20 comments » | Barbecue, Gluten-free, Main Dishes, Meat, Sauces, Sauces, Condiments and Spreads

A Food and Drink Map of Peckham

April 13th, 2011 — 9:49pm


View Peckham Food and Drink Map in a larger map

A reader e-mailed me recently to suggest I make a Google map showing the best food shops and restaurants around Peckham (thanks Alex). I thought it would be a nice way to follow on from this post and extend it to cafes, restaurants and boozers. I may branch it out further when I have time, into Nunhead and East Dulwich but for now I expect you locals to tell me about all those places I’ve missed. Don’t let me down now.

There’s a little linky underneath the map above to take you to a fancy big one. Ooooh.

12 comments » | Food From The Rye, Maps, Markets, Peckham, Restaurant Reviews, Shops

Smoked Mackerel, Potato & Baby Chard Salad with Pickled Cucumbers

April 7th, 2011 — 8:23am

Baby rainbow chard is cropping up at farmers markets now; young and tender enough to use as salad leaves, with a pleasing bitterness which contrasts well with something rich, like oily mackerel. Potatoes beef this salad out, while dill brings a tickle of aniseed. To make this more interesting than a regular salad, the pickled cukes are essential, adding an addictive, tartar-like piquancy.

Perhaps not one to take to work though; the combination of fish, pickles and spring onions sealed together in a box then suddenly, hungrily released could clear an office in minutes.

Smoked Mackerel, Potato and Baby Chard Salad with Pickled Cucumbers (serves 4)

200g smoked mackerel
600g potatoes
100g baby rainbow chard, finely shredded (make sure to shred the stalks more finely than the leaves as they are tougher)
2 tablespoons dill, finely chopped
Juice of 1 lemon
4 tablespoons olive oil
4-6 small pickled cucumbers, finely chopped
4 spring onions, finely sliced

Cut the potatoes into bite size chunks and cook in boiling salted water. Drain and set aside.

Whisk the lemon juice and olive oil together. Season with black pepper and a little salt, whisk again. Remove the skin from the mackerel and break it into large flakes.

Mix the potato, mackerel, chard, dill and spring onions in a large bowl. Add the dressing and mix well. Add the pickled cucumbers and mix again. Serve.

11 comments » | Fish, Lunchbox, Main Dishes, Picnic, Salads

Peckham Pizza

April 3rd, 2011 — 6:47pm

I arrived at this recipe after a week of experimenting with lahmacun, or ‘Turkish pizza’. Lahmacun (pronounced lah-ma-jun) is a thin, flat disk of dough smeared with minced lamb (or beef), spices and aleppo pepper, cooked and then finished with a sprinkle of lemon juice and fresh herbs. I’ve made a few variations over the past 7 days and they’ve all been delish, particularly when scattered with chopped pickled cucumbers. As time went by though I found the recipe evolving into something a little more locally influenced.

As you all know, Persepolis is one of my favourite local food shops and I nip in at every opportunity. The shopkeeper, Sally has a recipe for ‘Persian Pizza’ in her cookbook, which bears many similarities to lahmacun but does away with dough faffing and uses ready bought bread instead. Feeling fatigued, I was having me some of that. I would just cook the lamb mixture before spreading it on the bread and cut about 2 hours off the prep time.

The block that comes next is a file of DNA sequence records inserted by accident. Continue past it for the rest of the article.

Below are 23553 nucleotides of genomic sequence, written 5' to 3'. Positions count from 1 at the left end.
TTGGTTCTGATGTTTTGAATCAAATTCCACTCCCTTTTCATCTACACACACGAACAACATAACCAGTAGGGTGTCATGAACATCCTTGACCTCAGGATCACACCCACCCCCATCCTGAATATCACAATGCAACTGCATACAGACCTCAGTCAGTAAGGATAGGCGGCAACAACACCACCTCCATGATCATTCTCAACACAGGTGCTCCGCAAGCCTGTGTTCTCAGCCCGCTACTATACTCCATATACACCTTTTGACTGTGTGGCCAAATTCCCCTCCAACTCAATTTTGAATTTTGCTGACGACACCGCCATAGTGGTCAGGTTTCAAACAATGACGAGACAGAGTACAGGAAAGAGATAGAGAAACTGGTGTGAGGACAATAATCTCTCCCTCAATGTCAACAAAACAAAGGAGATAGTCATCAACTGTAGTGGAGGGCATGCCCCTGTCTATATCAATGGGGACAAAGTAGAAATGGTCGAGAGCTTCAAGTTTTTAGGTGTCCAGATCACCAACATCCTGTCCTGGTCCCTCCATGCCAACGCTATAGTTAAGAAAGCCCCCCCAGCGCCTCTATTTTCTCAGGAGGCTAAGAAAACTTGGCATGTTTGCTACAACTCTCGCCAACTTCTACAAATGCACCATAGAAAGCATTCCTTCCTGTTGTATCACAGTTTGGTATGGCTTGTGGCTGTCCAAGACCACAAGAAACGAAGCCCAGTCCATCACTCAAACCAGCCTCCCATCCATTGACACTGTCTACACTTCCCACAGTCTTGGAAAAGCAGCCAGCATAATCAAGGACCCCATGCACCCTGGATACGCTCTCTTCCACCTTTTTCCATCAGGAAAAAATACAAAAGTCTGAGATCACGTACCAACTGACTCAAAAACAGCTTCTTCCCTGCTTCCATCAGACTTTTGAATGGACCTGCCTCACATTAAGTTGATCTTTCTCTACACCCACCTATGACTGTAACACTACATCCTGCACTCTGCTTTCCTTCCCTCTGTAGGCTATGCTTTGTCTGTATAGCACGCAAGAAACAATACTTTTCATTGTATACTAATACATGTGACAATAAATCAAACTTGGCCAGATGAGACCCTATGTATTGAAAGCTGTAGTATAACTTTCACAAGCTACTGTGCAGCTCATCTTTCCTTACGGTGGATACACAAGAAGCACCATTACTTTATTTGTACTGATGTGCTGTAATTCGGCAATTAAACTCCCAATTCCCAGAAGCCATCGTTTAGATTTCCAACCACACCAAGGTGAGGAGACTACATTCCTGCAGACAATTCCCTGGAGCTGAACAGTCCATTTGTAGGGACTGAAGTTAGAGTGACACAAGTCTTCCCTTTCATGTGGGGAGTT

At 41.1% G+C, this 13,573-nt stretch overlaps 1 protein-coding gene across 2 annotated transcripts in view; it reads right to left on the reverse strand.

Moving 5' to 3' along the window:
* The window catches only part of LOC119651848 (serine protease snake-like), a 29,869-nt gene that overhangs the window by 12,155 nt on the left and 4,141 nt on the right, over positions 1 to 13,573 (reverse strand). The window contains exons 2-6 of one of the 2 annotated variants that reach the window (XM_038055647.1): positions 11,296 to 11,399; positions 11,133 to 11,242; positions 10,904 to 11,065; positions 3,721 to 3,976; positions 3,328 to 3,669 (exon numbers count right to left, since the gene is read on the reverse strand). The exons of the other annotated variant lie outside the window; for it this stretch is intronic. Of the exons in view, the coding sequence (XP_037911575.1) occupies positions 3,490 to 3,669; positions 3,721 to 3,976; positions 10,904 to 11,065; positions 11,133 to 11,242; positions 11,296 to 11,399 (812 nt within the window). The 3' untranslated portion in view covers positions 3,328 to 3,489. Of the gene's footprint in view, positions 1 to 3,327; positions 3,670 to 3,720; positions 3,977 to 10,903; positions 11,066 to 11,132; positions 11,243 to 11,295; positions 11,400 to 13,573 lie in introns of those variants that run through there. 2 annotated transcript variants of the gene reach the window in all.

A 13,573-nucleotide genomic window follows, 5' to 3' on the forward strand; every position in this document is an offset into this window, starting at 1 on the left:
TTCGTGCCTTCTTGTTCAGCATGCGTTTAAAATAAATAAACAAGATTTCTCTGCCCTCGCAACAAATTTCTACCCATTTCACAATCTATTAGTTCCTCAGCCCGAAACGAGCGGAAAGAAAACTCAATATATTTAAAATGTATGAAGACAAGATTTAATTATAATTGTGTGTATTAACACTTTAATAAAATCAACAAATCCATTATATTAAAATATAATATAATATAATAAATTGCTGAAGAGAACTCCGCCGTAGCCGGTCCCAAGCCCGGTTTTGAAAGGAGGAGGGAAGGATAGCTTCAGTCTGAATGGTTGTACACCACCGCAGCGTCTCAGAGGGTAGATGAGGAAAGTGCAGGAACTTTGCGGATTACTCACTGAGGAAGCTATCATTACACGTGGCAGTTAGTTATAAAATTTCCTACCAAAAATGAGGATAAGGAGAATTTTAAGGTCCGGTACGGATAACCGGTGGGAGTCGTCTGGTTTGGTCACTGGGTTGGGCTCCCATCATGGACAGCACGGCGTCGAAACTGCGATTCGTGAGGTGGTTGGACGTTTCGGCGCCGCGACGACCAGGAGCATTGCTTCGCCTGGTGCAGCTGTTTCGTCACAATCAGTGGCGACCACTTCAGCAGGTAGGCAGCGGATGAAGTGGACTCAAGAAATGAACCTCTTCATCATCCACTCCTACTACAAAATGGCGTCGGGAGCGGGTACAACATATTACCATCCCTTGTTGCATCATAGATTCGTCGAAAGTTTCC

I ditched the aleppo pepper too for a jar of  ‘gongura red chilli pickle’; a highly addictive paste of sour gongura leaves, fierce hot chillies, garlic, tamarind and spices. For post-cooking pimpage, it had to be finely chopped Iranian cucumbers, which have a curious mix of musty/sharp/sweet flavours and are justifiably world famous. To finish, a swirl of cooling yoghurt and the essential fresh herbs.

The way to eat this is to roll it up, grasp it and show it who’s boss. My boyfriend was in raptures over it and I have to say I’m very pleased with the recipe; the bread works better than the dough ever did and the pickle adds an exotic tangy and hot flavour. Crisp bread, spiced meat, chopped pickles, cool yoghurt, fragrant herbs = contrast-tastic.  It’s packed with flavours of the Middle East and is therefore oh so very Peckham.

Peckham Pizza (makes 4)

4 naan breads
500g minced lamb
2 tablespoons gongura chilli pickle (or you could substitute chopped pickled chillies)
1 large onion, finely chopped
4 tomatoes
1/2 teaspoon ground cumin
1/2 teaspoon ground coriander

Garnish
2 pickled cucumbers, finely chopped
Lemon wedges
Fresh herbs (I used parsley and coriander)

Soften the onion in a little oil then add the minced lamb. Stir it, breaking it up until it is all browned. Meanwhile, skin the tomatoes by covering them with boiling water and leaving a for a few minutes. Drain them then cover with cold water for a further minute. Rub the skins off, quarter them and remove the seeds. Blend to a paste in a blender or chop finely.

When the meat is browned, add the spices and cook, stirring, for 30 seconds or so. Add the chilli pickle and tomatoes and let cook for around 10 minutes on a medium heat, stirring occasionally. Check the seasoning and adjust to taste.

Preheat the oven to 180C. Spread the topping over each naan, making sure to really press it down and spread it right out to the edges. Cook for around 5 minutes, until the edges of the naan are nice and crisp. I find the best results come from cooking the pizza directly on the oven rack (i.e without a baking tray).

Artfully dollop on some yoghurt, scatter with fresh herbs and serve with wedges of lemon.

23 comments » | Food From The Rye, Main Dishes, Meat, Peckham, Pickles, Pizza, Sandwiches, Sauces, Condiments and Spreads, Snacks, Street Food